* In the wake of the school shooting today in Oregon, President Obama had some blunt words:

“This is becoming the norm,” he said about school shootings during a Tumblr Q&A. “We should be ashamed.”

The President addressed lawmakers who blame mass shootings on mental health, not access to guns.

“The United States does not have a monopoly on crazy people,” he said. “And yet, we kill each other in these mass shootings.”

* Nick Wing and Sam Stein note just how common school shootings are:

Including Tuesday’s incident at a high school in Troutdale, Oregon, 74 school shootings have taken place in the approximately 18 months since the Dec. 14, 2012, Newtown shooting. The average school year typically lasts about 180 days, which means there have been roughly 270 school days, or 54 weeks, of class since the shooting at Newtown. With 74 total incidents over that period, the nation is averaging well over a shooting per school week.

Everybody knows that the only thing that stops a bad 9-year-old with a gun is a good 9-year-old with a gun.

* And here’s the chart of the day, which shows all those school shootings graphically.

* A little blast from the past, in which a hippie gun-grabber by the name of Ronald Reagan made the case for the Brady Bill, which mandated waiting periods and background checks.

* Officials from the military and Department of Defense briefed senators on the prisoner exchange that freed Bowe Bergdahl. Here’s one reaction:

“Was it a good deal or a bad deal?” said Senator Joe Manchin III, Democrat of West Virginia. “In my mind it’s still a bad deal. I still can’t explain it back home to my fellow West Virginians why these five who they’ve tried repeatedly to get some exchange for over the last 10 years, why these five all of the sudden all were released.”

Really? You “still can’t explain it” to your constituents? How about this: There was an American soldier held captive, and when that happens, we get him out. We’ll even take risks to do it, because we consider it really important. There’s an explanation for you.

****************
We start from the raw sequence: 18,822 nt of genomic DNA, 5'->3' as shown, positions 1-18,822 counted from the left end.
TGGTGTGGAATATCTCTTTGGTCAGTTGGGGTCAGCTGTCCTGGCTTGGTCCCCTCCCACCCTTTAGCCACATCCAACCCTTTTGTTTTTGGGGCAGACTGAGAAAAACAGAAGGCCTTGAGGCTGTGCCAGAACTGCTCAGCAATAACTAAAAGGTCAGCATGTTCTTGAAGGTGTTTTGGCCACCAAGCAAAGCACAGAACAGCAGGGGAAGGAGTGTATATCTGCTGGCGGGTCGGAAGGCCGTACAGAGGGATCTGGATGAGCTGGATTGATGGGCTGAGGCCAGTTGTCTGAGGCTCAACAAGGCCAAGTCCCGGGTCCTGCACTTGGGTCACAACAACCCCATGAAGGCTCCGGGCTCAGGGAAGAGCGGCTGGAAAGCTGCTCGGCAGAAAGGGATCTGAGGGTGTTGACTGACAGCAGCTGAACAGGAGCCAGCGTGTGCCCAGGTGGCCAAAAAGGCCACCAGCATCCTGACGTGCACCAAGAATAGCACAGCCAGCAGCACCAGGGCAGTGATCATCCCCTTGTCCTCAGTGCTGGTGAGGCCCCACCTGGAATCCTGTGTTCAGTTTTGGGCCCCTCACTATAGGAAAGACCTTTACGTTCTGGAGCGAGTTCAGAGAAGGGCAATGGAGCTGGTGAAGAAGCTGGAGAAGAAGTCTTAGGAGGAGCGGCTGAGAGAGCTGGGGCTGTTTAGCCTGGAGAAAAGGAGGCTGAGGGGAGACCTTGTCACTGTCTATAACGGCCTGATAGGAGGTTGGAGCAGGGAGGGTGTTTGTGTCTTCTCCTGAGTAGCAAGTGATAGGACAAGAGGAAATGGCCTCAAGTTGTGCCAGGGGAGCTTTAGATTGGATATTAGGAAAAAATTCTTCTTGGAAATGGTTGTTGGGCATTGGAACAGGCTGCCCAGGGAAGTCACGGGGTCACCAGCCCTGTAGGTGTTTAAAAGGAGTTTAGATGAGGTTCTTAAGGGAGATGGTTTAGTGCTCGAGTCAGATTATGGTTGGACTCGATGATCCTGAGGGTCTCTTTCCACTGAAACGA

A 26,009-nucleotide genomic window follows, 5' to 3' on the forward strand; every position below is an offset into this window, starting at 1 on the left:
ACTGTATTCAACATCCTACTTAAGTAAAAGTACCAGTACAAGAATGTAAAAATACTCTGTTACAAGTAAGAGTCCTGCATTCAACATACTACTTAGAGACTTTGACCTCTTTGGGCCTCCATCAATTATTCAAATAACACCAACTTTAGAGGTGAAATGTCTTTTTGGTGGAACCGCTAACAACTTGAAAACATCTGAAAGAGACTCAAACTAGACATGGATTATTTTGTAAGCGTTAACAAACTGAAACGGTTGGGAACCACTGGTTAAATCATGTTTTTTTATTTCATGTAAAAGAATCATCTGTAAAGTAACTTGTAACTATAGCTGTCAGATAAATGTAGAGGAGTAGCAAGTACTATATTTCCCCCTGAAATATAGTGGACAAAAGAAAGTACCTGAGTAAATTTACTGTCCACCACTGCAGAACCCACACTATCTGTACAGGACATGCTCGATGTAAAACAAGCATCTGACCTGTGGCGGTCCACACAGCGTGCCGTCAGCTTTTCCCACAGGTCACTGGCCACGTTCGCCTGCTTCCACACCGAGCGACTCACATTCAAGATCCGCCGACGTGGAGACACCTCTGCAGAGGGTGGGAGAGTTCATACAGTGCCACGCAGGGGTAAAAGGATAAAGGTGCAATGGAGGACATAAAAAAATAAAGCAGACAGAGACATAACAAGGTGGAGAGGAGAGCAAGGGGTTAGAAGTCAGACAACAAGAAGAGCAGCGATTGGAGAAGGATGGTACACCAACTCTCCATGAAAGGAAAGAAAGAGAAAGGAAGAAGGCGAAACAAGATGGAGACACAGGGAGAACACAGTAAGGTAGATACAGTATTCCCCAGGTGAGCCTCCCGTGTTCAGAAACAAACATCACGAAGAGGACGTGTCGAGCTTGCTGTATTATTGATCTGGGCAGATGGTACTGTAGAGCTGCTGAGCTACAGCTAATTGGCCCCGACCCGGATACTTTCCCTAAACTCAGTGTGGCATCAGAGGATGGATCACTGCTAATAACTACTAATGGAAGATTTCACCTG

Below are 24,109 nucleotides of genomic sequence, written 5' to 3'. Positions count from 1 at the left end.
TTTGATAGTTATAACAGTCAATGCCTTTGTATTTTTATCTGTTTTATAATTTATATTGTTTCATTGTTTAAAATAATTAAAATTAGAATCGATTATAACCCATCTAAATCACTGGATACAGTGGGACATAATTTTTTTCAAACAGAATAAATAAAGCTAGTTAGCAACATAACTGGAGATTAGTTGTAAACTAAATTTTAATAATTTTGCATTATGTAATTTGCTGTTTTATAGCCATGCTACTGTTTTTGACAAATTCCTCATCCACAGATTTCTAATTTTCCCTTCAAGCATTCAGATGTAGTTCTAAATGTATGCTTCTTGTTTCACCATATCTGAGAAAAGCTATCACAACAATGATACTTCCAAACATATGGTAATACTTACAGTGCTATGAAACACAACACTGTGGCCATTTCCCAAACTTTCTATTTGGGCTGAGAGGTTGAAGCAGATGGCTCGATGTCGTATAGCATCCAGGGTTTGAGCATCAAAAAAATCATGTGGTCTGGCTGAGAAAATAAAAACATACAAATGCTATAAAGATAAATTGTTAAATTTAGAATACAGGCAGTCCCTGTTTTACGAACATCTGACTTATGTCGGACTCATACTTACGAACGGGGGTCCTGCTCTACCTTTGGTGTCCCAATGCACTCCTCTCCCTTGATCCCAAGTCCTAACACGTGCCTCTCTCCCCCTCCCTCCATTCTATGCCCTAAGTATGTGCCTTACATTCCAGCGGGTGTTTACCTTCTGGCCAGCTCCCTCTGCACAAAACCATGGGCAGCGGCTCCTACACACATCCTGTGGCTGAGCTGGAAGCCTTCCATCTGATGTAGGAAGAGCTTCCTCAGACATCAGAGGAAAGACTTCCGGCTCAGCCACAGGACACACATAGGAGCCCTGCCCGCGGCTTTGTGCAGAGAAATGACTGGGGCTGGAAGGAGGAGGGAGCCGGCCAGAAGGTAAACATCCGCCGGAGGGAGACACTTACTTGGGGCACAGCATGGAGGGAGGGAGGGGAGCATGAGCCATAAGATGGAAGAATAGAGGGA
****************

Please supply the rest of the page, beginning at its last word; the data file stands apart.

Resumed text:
* Jason Carter, the Democratic nominee in the Georgia governor’s race, is openly advocating for the state to accept the Affordable Care Act’s expansion of Medicaid, and is making it a campaign issue against GOP Governor Nathan Deal. Carter is drawing attention to rural hospitals that desperately need the money. Shockingly, even in a conservative Southern state, that position isn’t a bad one to take.

* GOP Rep. Vance McAllister, who is retiring from Congress due to an adultery scandal, has been liberated to tell the truth. “Money controls Washington,” he told an audience of accountants, adding that Congress is caught in a “steady cycle of voting for fundraising and money instead of voting for what is right.”

Chief Justice John Roberts has no idea what McAllister is talking about.

* John McCain with some tough words for fellow Republicans: If we don’t pass immigration reform, it doesn’t matter who we nominate in 2016; we’re going to lose.

Of course, McCain is a big loser himself, having failed in his bid for the presidency in 2008, so this only shows Republicans should nominate a real conservative.

* According to the latest Gallup data, President Obama’s approval rating has risen steadily since the beginning of the year and held steady at around 44 percent in May. Not great, but perhaps all those scandals weren’t as devastating as advertised.

* GOP Sen. Dean Heller tells Roll Call that negotiations over an extension of unemployment would go better if only President Obama were more involved: “I do believe that if the president would be more engaged on this particular topic we could get something done.”

Right. Because nothing makes Republicans more likely to hammer out a deal than Barack Obama’s involvement.

* Since that quasi-bribery thing enabled the GOP to take over the Virginia state senate, the Republican party now controls the legislature in all the former confederate states for the first time since Reconstruction.

* Dana Milbank marks a milestone: the House Rules Committee has now forbidden amendments on more bills in this Congress than in any other Congress before it. Congrats!

* And Danny Vinik with a good piece on a new poll finding that Republicans who watch Fox News are both more conservative and less informed than Republicans who don’t watch Fox News.

To wit: 42 percent of Fox Republicans support a path to citizenship for undocumented immigrants, compared to 60 percent of non-Fox Republicans. The closed conservative information feedback loop at work!